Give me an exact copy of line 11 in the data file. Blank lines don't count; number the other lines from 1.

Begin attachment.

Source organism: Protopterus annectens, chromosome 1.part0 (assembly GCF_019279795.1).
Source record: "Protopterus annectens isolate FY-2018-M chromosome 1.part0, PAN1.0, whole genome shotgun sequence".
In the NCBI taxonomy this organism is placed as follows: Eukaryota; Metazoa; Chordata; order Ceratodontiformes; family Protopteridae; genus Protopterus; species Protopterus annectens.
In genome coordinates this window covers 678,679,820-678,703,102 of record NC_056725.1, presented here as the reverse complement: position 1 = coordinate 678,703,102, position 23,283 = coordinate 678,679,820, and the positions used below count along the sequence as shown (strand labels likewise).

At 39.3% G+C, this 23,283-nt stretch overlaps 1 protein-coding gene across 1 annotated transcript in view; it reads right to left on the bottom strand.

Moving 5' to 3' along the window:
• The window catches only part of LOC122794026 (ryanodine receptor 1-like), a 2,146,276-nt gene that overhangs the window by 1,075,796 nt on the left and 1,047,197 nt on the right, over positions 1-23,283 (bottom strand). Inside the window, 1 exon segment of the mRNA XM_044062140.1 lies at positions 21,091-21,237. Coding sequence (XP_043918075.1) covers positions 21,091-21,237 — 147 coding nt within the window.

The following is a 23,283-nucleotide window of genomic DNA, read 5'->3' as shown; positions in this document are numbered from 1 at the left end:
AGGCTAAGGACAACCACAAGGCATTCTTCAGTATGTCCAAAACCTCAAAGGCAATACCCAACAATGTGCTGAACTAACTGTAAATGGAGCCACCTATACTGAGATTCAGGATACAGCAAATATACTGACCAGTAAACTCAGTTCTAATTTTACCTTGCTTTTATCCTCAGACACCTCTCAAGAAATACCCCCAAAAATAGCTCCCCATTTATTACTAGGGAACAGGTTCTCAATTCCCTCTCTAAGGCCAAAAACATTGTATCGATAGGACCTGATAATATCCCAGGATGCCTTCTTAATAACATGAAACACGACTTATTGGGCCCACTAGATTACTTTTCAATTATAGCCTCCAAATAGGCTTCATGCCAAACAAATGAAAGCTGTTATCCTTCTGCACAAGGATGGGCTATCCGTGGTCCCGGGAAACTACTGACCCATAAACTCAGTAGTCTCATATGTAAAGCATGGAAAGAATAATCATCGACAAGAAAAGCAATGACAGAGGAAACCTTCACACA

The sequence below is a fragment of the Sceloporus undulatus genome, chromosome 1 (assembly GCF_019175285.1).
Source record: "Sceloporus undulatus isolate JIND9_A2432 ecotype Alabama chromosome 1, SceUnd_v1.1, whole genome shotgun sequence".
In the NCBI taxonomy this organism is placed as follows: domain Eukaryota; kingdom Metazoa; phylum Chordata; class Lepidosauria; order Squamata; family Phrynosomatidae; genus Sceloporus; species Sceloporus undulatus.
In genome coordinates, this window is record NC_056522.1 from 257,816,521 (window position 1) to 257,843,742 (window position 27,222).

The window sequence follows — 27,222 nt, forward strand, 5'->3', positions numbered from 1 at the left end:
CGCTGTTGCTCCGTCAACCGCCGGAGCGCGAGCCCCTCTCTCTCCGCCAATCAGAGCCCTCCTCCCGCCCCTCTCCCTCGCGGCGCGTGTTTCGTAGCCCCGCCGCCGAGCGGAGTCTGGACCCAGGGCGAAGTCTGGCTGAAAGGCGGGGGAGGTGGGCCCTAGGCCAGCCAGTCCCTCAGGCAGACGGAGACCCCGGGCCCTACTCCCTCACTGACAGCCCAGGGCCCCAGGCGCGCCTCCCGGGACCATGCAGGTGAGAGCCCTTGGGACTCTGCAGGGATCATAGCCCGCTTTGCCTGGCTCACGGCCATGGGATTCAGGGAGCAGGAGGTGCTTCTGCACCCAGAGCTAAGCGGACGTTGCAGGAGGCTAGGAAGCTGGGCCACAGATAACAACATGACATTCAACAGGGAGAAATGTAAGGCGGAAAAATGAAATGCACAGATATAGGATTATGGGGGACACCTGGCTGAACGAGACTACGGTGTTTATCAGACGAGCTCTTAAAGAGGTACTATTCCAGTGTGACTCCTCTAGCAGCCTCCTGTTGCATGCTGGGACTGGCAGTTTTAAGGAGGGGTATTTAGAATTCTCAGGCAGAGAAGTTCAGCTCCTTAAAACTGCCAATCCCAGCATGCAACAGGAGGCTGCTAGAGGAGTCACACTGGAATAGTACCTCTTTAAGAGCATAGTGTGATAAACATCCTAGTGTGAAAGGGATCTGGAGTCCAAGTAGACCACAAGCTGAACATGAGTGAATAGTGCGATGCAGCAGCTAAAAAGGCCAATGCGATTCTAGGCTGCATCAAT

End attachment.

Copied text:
Source record: "Sceloporus undulatus isolate JIND9_A2432 ecotype Alabama chromosome 1, SceUnd_v1.1, whole genome shotgun sequence".